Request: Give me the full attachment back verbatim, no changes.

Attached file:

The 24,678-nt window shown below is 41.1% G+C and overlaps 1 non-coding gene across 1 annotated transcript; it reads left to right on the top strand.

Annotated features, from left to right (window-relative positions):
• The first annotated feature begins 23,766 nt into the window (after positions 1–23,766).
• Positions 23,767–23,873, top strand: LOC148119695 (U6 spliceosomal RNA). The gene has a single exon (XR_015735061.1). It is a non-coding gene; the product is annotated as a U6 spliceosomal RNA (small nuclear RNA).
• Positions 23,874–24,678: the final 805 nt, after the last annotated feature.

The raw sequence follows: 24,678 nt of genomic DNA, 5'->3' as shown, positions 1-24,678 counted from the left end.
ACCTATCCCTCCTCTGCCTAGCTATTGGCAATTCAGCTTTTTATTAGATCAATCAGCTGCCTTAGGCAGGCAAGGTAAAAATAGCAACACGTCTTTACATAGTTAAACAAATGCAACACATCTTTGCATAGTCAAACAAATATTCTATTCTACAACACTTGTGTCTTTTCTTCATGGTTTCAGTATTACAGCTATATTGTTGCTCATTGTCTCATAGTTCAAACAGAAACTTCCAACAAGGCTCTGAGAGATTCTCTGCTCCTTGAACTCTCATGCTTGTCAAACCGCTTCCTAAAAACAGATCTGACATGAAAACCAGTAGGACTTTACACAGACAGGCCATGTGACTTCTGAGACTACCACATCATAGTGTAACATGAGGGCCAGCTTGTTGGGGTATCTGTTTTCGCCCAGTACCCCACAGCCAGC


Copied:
The 24,678-nt window shown below is 41.1% G+C and overlaps 1 non-coding gene across 1 annotated transcript; it reads left to right on the top strand.

Annotated features, from left to right (window-relative positions):
• The first annotated feature begins 23,766 nt into the window (after positions 1–23,766).
• Positions 23,767–23,873, top strand: LOC148119695 (U6 spliceosomal RNA). The gene has a single exon (XR_015735061.1). It is a non-coding gene; the product is annotated as a U6 spliceosomal RNA (small nuclear RNA).
• Positions 23,874–24,678: the final 805 nt, after the last annotated feature.

The raw sequence follows: 24,678 nt of genomic DNA, 5'->3' as shown, positions 1-24,678 counted from the left end.
ACCTATCCCTCCTCTGCCTAGCTATTGGCAATTCAGCTTTTTATTAGATCAATCAGCTGCCTTAGGCAGGCAAGGTAAAAATAGCAACACGTCTTTACATAGTTAAACAAATGCAACACATCTTTGCATAGTCAAACAAATATTCTATTCTACAACACTTGTGTCTTTTCTTCATGGTTTCAGTATTACAGCTATATTGTTGCTCATTGTCTCATAGTTCAAACAGAAACTTCCAACAAGGCTCTGAGAGATTCTCTGCTCCTTGAACTCTCATGCTTGTCAAACCGCTTCCTAAAAACAGATCTGACATGAAAACCAGTAGGACTTTACACAGACAGGCCATGTGACTTCTGAGACTACCACATCATAGTGTAACATGAGGGCCAGCTTGTTGGGGTATCTGTTTTCGCCCAGTACCCCACAGCCAGC